Vitamin C and zinc are supplements that are unlikely to prevent viral infections, according to the Mayo Clinic.
And there is no scientific evidence that a neti pot — a device used for nasal rinsing — is effective against COVID-19. A January 2022 study found nasal rinsing didn’t help alleviate COVID-19 symptoms or reduce the viral load one carries.
Davidson, of the Protect Health Care group, told Bridge Michigan he is concerned with the hiring of Kelly. Davidson holds a master’s degree in public health from the University of Michigan and is a resident of Ottawa County.
Taken at reasonable doses, supplements such as Vitamin C and D as promoted by Kelly may not do harm to human bodies but also will not cure COVID-19, Davidson noted. If Kelly is confirmed as the county’s health officer, his comments about COVID-19 treatments could be particularly harmful, he said, because they could mislead the public seeking health advice.
“It gives people a false sense of security,” Davidson said.
Davidson said Kelly’s COVID-19 comments could have broader implications for other public health issues.
“Someone who embraces non-science-based treatments … makes me worried about other public health outbreaks,” he said. “How does he feel about condoms in preventing the transmission of HIV?”
‘Exposure scientist’ and expert in ‘industrial hygiene’
In February, Kelly co-signed a letter as one of many self-identified “professional experts in the field of industrial hygiene” to multiple federal health officials, including Dr. Anthony Fauci, former Chief Medical Advisor to the White House.
The authors opposed the Centers for Disease Control and Prevention’s masking guidelines in the letter.
“The CDC is doing enormous damage to science and scientists by allowing politics to dictate public health policy rather than actual science,” they wrote.
His wife, Kristen Meghan Kelly, is a self-described “exposure scientist” who also opposed mask mandates during the pandemic, The Daily Beast reported. Exposure science is the study of the effect of human contact with environmental factors by touching, swallowing or breathing, according to the National Institute of Environmental Health Sciences.
Kristen Meghan Kelly, also has described herself as a long-standing member of the far-right Oath Keepers group and a personal friend of founder Stewart Rhodes, who last year was convicted of seditious conspiracy in connection with the Jan. 6, 2021, attack on the U.S. Capitol.
The couple co-starred in the parody video in November 2021. Nathaniel Kelly dressed up in makeup to mimic Whitmer’s sign language interpreter. He stood behind Tammy Clark, executive director of conservative activist group Stand Up Michigan who played Whitmer in the video, and his wife, who wore a blonde wig in front of the camera and smiled.
Nathaniel Kelly at one point aimed two fingers at his temple to mimic shooting himself in the head with a gun, as Clark read a parody speech stating the lockdown would lead to increased “blessings” such as depression, suicides, child abuse and domestic abuse, the video shows.
At another point, he mimed taking a COVID-19 vaccine shot on his left arm and leaned back, with a hand on his heart, suggesting he was falling sick or dying.
Commissioner Doug Zylstra, the only Democrat on the board, told Bridge Michigan on Wednesday he had reviewed the videos and found them "concerning."
In particular, the clip of Kelly parodying the sign language interpreter seems to be "making fun of folks who employ ASL," which "doesn't inspire confidence," Zylstra said. "To see that public officer, or potential public officer, it's disconcerting."
Zylstra said he hopes the Michigan Department of Health and Human Services thoroughly scrutinizes Kelly's credentials and qualifications.
But he also argued the GOP majority does not have the authority to fire the current health officer, Hambley, who was appointed to the job in December and has not been cited for incompetence, misconduct or neglect of duty, requirements to fire her under state law.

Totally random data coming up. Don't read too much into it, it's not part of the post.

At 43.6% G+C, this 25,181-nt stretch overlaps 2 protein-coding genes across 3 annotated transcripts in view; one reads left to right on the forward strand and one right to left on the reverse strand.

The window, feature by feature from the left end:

"I just don't think that that's legal," Zylstra said, pointing to a 2021 analysis by former Michigan Attorney General Mike Cox, a Republican now working in private practice.
Kelly was previously an environmental health and safety specialist at Dicastal North America, an aluminum alloy wheel manufacturer, according to background information shared with commissioners prior to Tuesday's vote.
"When they talk about environmental health, obviously the air we breathe is part of that and HVACs are part of that," Zylstra said. "But … that encompasses the gamut of experience that you need to be health officer for a large county? I don't know."
The GOP majority gave other commissioners only minutes to review Kelly's background experience before voting on his appointment, which is "not the best way to do governance," Zylstra said.
The credential qualifications for a county health officer are "pretty straightforward", and the review typically involves communications between the state and local government, said Norm Hess, executive director of the Michigan Association of Local Public Health, which represents the state’s county health departments.
Hess declined to weigh in on Kelly's appointment but said it is "always a concern" that such appointments may become more political in the future following battles over COVID-19 policies.
Hess noted Ottawa County had only recently hired a new health officer whose appointment was approved by the state last month. But the move to install Kelly was "not totally unexpected from Ottawa County" given the outcome of recent elections," he said.
"I think that it's always best that politics stay out of the public health arena as much as possible," Hess said. "Certainly, it's not always possible, but I like decisions to be made on the basis of public health science rather than politics."
Local public health officers have "parallel authority" to the state and have a "lot of autonomy" in the absence of state orders, Hess said.
"Later in the pandemic response, we saw that there were not as many or any statewide orders that were issued by MDHHS, so it was all about local response at that point."
Moving forward, Kelly or any other county healthy officers could choose to end free COVID-19 testing programs, for instance, Hess said. And if there was a future state mask mandate, local health officers "could definitely choose not to enforce something like that."